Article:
By Sean Coughlan
BBC News education reporter
Google is integrating its software with life on campus
Google is expanding its empire into universities - with entire campus e-mail networks switching over to using Google's e-mail service.
This will give the internet company a "relationship for life" with students - who can carry on using these e-mail addresses after graduating.
Trinity College Dublin has switched to Google's e-mail - with other universities considering such a switch.
Google is also offering students online tools to use in their coursework.
With its search engine already integrated into many internet browsers, Google is reaching out to integrate its services into university life.
Trinity College Dublin has switched to Google for its e-mail
In Trinity College Dublin, the existing university e-mail network, providing addresses for staff and students, is being replaced by a Google system.
The addresses and domain name still remain the same - but underneath the bonnet, it's a service provided by Google.
These e-mail addresses, which can be accessed from any online computer, can be kept by students when they leave universities.
And universities, with a population of tomorrow's young professionals, represent a highly attractive market for such technology companies.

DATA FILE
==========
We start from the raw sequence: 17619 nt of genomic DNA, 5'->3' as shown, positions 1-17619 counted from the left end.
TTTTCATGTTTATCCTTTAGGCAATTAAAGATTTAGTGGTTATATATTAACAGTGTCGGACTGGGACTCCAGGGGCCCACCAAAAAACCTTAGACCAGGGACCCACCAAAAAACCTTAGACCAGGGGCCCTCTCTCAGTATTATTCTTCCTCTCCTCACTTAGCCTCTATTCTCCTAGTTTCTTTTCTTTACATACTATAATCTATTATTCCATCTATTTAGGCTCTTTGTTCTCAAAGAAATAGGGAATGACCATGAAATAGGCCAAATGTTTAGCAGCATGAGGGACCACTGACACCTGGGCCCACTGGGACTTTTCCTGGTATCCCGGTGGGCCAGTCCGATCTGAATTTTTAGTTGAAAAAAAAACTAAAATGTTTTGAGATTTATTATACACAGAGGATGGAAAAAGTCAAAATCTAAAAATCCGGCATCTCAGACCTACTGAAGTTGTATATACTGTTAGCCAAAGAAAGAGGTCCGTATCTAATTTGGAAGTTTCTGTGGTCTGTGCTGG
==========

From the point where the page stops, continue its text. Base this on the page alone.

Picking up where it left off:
Apart from targeting advertising at affluent former students, there will also be valuable data from the e-mail traffic.
In the United States, Arizona State University, with 65,000 students, has also moved to this "Google Apps for Education". Linköpings university, with 26,000 students, in Sweden is also switching to Google.
A number of other universities in the United States and Europe are believed to be considering moving to such a customised service, built on the Google platform.
In Africa, Google says universities in Egypt, Rwanda and Kenya are using its education package, which a company spokesperson says shows the "democratising nature of the online world in terms of access to information".
Internet companies have been criticised over a lack of data privacy
The offer to higher education also includes free online tools, hosted by Google, which allow students to work on files from any internet-connected computer, on campus, at home or anywhere else.
They allow for collaborative work - with students able to work together in real-time on the same document.
Online timetables and calendars, which can be accessed from university or at home, are also being promoted for use in university.
Michael Nowlan, director of information systems services at Trinity College Dublin, says there have been debates within the university about privacy and loss of control to Google.
But on balance, he said that this "groundbreaking" partnership was to the university's advantage - outsourcing the need to maintain an e-mail system, without any cost.
Mr Nowlan says that Google is making a serious effort to enter the international higher education sector.
And he predicts that the idea of shared online documents, which can be edited from any online computer, will be adapted by students to their own purposes.
"The digital natives will find their own way, make their own discoveries."
But there have been concerns about warnings about the way that internet companies use personal data - with Google singled out for criticism as being "hostile" to privacy in a survey published on Monday by Privacy International.